Hastings also got involved in the business behind harvesting honey from African killer bees, a project he described as an “escape valve.” Despite the peace the work gave Hastings, the actual work was far from peaceful.
“The ‘killer’ bees approaching America are the diluted descendants of our bees. Smaller, slower livestock (chickens, rabbits, etc.) are not infrequently stung into paralysis and death,” wrote Hastings. “Faster creatures, like me, can sprint out of harm’s reach with only a few bees giving spirited chase.”
For this project Hastings wrote a proposal requesting U.S. aid for Swazis to start their own safe and productive beekeeping businesses. The aid was granted, and Hastings, with the help of an agriculture teacher, taught an introductory course “covering how to build hives, manage bees, and market honey.”
Hastings’ systematic tendencies didn’t stop his time in Africa from being adventurous. He returned to the States feeling uncertain that he would ever experience the same freedom he had in Swaziland. In one of his letters he wondered “Will I ever again race across the hot savannah, bare chested, motorcycle purring, admiring the acacia trees heralding ‘this is Africa?’ I hope so.”
How’s that working out? Not well as the New Zealand and Australia examples show.
In New Zealand Netflix cracks down on people who pay for the service but watch the American version.
Major VPN services have been shut down in New Zealand as the Netflix crackdown gets real https://t.co/VOGc59Rczj
— nzherald (@nzherald) April 19, 2016
In Australia not enough skips bought the service.
Netflix is blaming Australia for its plunging stocks https://t.co/5FAeHMBqj8
— StartupSmart (@StartupSmartnow) April 19, 2016
— John McDuling (@jmcduling) April 19, 2016
Meanwhile they are boosting prices to subsidize the costly international expansion.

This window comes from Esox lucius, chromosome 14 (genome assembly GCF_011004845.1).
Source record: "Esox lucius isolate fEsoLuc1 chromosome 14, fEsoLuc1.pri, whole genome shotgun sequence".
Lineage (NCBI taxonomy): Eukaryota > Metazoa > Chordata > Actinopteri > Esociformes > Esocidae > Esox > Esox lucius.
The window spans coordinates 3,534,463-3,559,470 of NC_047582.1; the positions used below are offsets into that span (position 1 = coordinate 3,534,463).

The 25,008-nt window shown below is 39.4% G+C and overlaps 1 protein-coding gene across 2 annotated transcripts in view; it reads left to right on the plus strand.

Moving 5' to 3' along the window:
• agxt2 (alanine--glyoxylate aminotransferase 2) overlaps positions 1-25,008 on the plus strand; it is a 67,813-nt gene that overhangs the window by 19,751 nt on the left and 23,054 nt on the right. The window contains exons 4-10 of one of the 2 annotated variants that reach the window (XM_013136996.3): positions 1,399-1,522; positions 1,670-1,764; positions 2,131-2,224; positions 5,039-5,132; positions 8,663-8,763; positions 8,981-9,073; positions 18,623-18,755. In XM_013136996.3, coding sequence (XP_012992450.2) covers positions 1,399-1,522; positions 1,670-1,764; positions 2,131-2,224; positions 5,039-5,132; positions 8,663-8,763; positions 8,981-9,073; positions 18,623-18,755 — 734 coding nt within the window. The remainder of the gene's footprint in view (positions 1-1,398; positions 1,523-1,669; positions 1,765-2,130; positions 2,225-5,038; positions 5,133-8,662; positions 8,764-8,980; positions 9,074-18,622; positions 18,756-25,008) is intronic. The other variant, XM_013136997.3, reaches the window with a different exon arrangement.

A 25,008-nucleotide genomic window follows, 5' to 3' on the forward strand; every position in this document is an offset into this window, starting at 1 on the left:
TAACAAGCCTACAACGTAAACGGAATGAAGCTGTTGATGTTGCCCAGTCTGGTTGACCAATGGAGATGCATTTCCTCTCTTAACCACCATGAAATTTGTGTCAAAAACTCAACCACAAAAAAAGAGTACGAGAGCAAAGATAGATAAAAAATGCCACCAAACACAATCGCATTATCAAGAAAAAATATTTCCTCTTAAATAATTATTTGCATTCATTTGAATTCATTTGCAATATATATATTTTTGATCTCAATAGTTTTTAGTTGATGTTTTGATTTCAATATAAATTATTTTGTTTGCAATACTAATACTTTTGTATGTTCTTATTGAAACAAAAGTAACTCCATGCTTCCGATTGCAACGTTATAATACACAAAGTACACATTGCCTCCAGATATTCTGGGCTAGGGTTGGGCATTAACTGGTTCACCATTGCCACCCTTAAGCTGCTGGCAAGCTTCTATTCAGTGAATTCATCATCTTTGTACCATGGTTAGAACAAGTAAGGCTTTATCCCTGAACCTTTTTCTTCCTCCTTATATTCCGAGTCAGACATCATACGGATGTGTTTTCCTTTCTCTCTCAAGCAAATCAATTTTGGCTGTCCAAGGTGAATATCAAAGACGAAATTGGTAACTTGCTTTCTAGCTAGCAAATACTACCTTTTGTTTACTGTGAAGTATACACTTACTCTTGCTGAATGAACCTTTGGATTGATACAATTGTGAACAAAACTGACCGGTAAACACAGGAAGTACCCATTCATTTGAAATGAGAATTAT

— psjofors (@psjofors) April 8, 2016
And Hastings still doesn’t want to disclose how many viewers its shows actually have.
Asked Netflix CEO, Reed Hastings, why they don't reveal their viewing figures. He joked back with this simple quote: pic.twitter.com/gUbsI3K0BH
— Scott Bryan (@scottygb) April 13, 2016
Ever the good social justice warrior Hastings also poured money into the campaign coffers of DeRay McKesson, who is running–and losing–a race for the Baltimore mayoralty.
Netflix’s Reed Hastings and Other Tech Execs Back Black Lives Matter’s DeRay Mckesson’s Bid for Baltimore Mayor https://t.co/GXS52Sj8eK
— The Startup Times (@TheStartupTimes) April 9, 2016
Gotta signal, man.
Meanwhile the costs are mounting — Netflix is predicted to lose a billion a year for the next two years and has a price to earnings multiple that is frankly insane. As Netflix goes international piracy is no longer a friend but a competitor. And the studios and other networks are noticing that they should control the pipe.
Netflix has routinely argued that piracy actually helps its business. That may well be true—in the U.S where ease of access and expanded offerings makes paying the $7.99 a month fee relatively cheap. Now that prices are going up ahead of a recession how likely is that to continue?
Even rich countries seem to be okay with piracy. A study by the European Commission found that 56% of Europeans stream movies for free. The piracy problem is particularly acute among the young and males and the highly educated. Worse yet licensing disputes intra-country turns even Canadians into pirates. Indeed U.S. Netflix has been illegally accessed by over a third of English-speaking Canadians.